Traditional authentication isn't intended for distributed work. You need identity and access management. Here are a few things to keep in mind about that.
The coronavirus pandemic has brought about a permanent, large-scale shift to distributed work. Unsurprisingly, traditional access controls quickly proved themselves ill-suited for remote staff. Security teams were not unaware of this — as reported by Security Magazine, nearly 80% of organizations increased their focus on identity-based security as a result of the pandemic.
Even once things return to some semblance of normal, telecommuting isn't going away. We've all had a taste of working from home. We know how convenient it is, and we know that, for the most part, we can do it without having to worry about lost productivity.
Moving forward, a hybrid workplace that supports both distributed and traditional, in-office work is inevitable.
If you're to protect your systems and data without creating a legion of frustrated employees, Identity & Access Management (IAM) is non-negotiable. You need to ensure that your users have immediate access to the resources they need, no matter where they are. And you need to do so without damaging your organization's security posture.
IAM allows you to achieve both but only if it's implemented properly. With that in mind, we're going to go over a few IAM best practices you cannot afford to ignore.
Leverage Multi Factor Authentication
There's no shortage of media around the impending obsolescence of passwords. Whether or not they'll vanish entirely in the coming years, they're still the primary means through which we connect to our digital lives. They're also horrendously insecure.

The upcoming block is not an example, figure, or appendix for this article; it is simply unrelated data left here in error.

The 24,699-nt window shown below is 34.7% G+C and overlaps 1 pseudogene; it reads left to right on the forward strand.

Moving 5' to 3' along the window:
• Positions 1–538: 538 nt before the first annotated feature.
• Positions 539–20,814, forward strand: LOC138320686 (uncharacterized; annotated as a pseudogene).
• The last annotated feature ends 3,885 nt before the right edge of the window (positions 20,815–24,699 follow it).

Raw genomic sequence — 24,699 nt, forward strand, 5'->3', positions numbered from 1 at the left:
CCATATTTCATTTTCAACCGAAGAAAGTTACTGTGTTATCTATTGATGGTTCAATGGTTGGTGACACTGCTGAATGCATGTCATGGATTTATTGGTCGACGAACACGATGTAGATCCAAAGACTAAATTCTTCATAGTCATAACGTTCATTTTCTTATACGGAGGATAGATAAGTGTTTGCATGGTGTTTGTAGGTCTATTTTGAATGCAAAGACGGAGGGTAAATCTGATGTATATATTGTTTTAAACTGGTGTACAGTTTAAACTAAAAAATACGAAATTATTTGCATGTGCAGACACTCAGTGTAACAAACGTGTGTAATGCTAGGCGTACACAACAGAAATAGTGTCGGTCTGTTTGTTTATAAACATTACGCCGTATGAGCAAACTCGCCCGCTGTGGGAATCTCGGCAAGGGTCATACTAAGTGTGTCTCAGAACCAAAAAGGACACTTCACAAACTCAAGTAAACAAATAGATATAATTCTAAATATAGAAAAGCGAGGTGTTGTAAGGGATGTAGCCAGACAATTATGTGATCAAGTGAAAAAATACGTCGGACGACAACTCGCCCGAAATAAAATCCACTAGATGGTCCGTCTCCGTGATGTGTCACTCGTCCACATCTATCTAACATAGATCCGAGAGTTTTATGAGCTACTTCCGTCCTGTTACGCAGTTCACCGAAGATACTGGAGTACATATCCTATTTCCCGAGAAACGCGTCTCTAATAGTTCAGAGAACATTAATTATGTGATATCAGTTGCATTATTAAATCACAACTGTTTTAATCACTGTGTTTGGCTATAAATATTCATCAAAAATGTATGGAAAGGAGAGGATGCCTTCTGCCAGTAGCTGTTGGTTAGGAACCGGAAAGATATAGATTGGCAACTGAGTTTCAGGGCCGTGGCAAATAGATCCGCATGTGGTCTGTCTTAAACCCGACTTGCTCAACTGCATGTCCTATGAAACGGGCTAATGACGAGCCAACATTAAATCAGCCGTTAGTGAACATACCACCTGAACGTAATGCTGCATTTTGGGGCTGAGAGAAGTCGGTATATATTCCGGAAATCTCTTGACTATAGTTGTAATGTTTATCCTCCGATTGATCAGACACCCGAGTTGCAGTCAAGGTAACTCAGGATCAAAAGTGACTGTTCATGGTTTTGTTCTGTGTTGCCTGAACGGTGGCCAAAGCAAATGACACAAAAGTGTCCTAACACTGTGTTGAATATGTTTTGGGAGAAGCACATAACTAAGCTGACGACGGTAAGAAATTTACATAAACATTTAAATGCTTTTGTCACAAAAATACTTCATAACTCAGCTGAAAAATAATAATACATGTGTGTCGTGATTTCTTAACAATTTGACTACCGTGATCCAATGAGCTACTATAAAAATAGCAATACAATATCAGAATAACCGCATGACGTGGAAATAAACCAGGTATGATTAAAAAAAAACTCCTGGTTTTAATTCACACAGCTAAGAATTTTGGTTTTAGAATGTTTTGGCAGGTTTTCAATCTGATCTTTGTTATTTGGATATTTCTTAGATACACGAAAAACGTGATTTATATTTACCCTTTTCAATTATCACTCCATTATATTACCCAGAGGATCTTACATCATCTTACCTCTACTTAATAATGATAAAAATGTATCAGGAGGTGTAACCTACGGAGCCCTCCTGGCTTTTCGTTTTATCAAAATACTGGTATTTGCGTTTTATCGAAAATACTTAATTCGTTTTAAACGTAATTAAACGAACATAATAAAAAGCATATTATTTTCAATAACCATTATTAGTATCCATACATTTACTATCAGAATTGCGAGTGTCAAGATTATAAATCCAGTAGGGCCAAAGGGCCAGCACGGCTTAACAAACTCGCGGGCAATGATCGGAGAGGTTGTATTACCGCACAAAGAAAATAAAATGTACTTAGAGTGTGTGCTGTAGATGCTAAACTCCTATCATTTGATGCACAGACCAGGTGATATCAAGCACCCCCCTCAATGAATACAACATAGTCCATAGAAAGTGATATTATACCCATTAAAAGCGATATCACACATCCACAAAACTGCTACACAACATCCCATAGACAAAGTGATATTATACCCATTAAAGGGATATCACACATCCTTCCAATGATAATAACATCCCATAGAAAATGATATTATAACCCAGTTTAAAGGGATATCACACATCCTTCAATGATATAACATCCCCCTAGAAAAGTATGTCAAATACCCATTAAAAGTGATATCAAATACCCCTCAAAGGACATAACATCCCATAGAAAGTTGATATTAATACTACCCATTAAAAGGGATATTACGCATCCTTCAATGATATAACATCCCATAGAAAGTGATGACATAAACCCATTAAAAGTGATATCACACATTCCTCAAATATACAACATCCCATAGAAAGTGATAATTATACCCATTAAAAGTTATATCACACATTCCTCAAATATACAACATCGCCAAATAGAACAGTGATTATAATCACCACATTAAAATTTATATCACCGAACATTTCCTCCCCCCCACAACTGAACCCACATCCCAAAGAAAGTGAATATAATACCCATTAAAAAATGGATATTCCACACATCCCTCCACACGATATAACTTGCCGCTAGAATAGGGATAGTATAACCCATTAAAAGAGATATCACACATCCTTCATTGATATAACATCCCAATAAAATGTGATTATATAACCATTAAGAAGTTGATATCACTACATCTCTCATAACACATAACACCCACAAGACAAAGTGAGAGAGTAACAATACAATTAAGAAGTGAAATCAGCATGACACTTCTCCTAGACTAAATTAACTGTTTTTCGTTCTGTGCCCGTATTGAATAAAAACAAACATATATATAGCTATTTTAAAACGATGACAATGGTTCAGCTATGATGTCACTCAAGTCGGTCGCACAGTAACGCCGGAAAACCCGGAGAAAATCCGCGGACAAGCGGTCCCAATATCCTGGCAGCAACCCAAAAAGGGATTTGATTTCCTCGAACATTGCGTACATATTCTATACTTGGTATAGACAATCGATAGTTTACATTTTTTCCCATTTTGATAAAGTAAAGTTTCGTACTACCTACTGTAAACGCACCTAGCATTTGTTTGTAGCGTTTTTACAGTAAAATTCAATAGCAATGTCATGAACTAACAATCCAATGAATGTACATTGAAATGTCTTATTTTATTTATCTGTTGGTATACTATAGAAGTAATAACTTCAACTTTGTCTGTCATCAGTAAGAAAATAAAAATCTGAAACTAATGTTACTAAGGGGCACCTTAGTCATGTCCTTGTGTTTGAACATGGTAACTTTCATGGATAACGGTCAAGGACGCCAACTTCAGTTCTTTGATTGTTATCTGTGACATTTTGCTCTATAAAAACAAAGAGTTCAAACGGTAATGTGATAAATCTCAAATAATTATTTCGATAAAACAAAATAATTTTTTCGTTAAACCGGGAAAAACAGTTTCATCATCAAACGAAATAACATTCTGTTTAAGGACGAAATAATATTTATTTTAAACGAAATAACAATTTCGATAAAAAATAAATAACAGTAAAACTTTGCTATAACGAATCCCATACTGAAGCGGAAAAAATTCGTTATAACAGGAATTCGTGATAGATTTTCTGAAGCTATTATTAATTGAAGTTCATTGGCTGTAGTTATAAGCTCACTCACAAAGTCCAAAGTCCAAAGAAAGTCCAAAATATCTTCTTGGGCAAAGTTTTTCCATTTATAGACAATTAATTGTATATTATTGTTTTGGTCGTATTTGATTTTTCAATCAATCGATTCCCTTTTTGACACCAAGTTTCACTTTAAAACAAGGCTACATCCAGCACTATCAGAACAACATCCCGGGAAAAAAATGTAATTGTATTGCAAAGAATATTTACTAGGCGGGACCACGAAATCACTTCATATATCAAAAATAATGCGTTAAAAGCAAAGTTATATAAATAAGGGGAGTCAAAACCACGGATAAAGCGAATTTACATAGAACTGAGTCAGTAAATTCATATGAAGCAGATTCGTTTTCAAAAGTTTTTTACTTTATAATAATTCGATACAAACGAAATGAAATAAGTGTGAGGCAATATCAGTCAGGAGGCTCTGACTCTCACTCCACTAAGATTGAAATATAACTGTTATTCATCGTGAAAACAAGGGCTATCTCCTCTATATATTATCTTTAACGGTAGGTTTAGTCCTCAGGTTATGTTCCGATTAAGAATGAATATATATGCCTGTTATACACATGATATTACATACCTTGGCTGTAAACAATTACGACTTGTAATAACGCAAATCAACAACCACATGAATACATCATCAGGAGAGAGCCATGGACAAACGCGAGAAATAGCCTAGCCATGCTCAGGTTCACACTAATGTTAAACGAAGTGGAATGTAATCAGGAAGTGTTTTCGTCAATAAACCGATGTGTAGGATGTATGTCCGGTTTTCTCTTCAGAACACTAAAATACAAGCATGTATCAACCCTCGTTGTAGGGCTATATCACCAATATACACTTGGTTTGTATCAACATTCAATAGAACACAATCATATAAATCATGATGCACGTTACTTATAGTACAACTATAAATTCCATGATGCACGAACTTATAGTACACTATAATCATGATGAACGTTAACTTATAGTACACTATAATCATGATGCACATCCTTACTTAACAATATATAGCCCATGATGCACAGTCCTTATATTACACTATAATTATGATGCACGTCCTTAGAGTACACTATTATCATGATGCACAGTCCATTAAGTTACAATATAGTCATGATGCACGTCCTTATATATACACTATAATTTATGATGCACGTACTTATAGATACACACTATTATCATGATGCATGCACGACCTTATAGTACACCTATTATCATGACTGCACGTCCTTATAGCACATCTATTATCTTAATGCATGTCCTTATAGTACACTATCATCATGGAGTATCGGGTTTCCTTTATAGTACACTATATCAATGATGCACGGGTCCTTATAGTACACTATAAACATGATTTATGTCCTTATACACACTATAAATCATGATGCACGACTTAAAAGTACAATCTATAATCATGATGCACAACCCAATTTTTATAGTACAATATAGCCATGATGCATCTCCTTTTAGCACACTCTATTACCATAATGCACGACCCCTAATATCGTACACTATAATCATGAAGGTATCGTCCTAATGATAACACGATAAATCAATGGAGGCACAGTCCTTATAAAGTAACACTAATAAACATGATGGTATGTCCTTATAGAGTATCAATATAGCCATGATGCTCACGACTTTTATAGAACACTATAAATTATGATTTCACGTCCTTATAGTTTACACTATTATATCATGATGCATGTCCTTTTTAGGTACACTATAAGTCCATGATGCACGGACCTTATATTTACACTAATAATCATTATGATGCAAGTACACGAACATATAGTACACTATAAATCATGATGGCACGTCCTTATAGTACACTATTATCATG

In addition to mandating strong, complex passwords (ideally generated via a password manager), it's therefore imperative that your IAM include multi factor authentication. And not SMS authentication. You're going to want to rely on a tool like the Google Authenticator — as reported by CNet, using text messages for 2FA puts everyone at risk.
Practice "Zero Trust"
Even though the zero trust model was created more than 11 years ago, in a world defined by distributed work, it's more relevant than ever. The way this security model works is quite simple. Until it can be verified that a user and their device are trustworthy, they are completely restricted from accessing anything within your perimeter.
As you've probably guessed, this approach is ideally suited for IAM, which provides the verification mechanism.
Prune Old Accounts
Orphaned user accounts may not seem like such a big deal. After all, is there even any guarantee that a particular user will remember their credentials? And it's not like someone could use that account to make off with intellectual property or facilitate a cyberattack, right?
As you've probably guessed, we're being facetious.
You cannot afford to leave any holes in your threat surface. The reality of modern cybersecurity is that you need to fend off countless attacks, but a criminal only has to succeed once. That's why it's imperative that you have a mechanism in place for removing unused credentials from your systems.
The simplest way to accomplish this is by automating onboarding and offboarding. When someone joins your organization, the provisioning process is automatic and immediate. They're provided with an account based on their role, with access to all the systems and data they require to do their job.
When they leave the organization, that account is automatically deleted, removing the user's access to privileged assets.
Preparing for a Virtual Future
Distributed work isn't going anywhere anytime soon. If you're in an industry with the capacity to support remote work, you need to start thinking about how you'll secure it. Otherwise, you're setting yourself up for a very rude awakening.